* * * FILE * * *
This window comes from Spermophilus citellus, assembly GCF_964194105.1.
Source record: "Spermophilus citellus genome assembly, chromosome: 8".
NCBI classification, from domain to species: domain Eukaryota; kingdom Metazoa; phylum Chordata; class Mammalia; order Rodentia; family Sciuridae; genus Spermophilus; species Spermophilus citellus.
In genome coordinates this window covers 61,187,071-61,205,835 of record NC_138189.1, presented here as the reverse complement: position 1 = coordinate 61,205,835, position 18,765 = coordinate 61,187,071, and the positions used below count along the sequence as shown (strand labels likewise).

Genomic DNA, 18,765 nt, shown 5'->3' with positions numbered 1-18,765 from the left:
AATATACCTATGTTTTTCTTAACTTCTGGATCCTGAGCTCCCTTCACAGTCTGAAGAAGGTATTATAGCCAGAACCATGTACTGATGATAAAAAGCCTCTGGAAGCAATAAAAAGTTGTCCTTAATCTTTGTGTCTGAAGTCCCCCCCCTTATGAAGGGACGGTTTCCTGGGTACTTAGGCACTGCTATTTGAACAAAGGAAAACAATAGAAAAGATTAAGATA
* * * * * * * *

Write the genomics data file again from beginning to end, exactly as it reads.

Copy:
This window comes from Spermophilus citellus, assembly GCF_964194105.1.
Source record: "Spermophilus citellus genome assembly, chromosome: 8".
NCBI classification, from domain to species: domain Eukaryota; kingdom Metazoa; phylum Chordata; class Mammalia; order Rodentia; family Sciuridae; genus Spermophilus; species Spermophilus citellus.
In genome coordinates this window covers 61,187,071-61,205,835 of record NC_138189.1, presented here as the reverse complement: position 1 = coordinate 61,205,835, position 18,765 = coordinate 61,187,071, and the positions used below count along the sequence as shown (strand labels likewise).

Genomic DNA, 18,765 nt, shown 5'->3' with positions numbered 1-18,765 from the left:
AATATACCTATGTTTTTCTTAACTTCTGGATCCTGAGCTCCCTTCACAGTCTGAAGAAGGTATTATAGCCAGAACCATGTACTGATGATAAAAAGCCTCTGGAAGCAATAAAAAGTTGTCCTTAATCTTTGTGTCTGAAGTCCCCCCCCTTATGAAGGGACGGTTTCCTGGGTACTTAGGCACTGCTATTTGAACAAAGGAAAACAATAGAAAAGATTAAGATA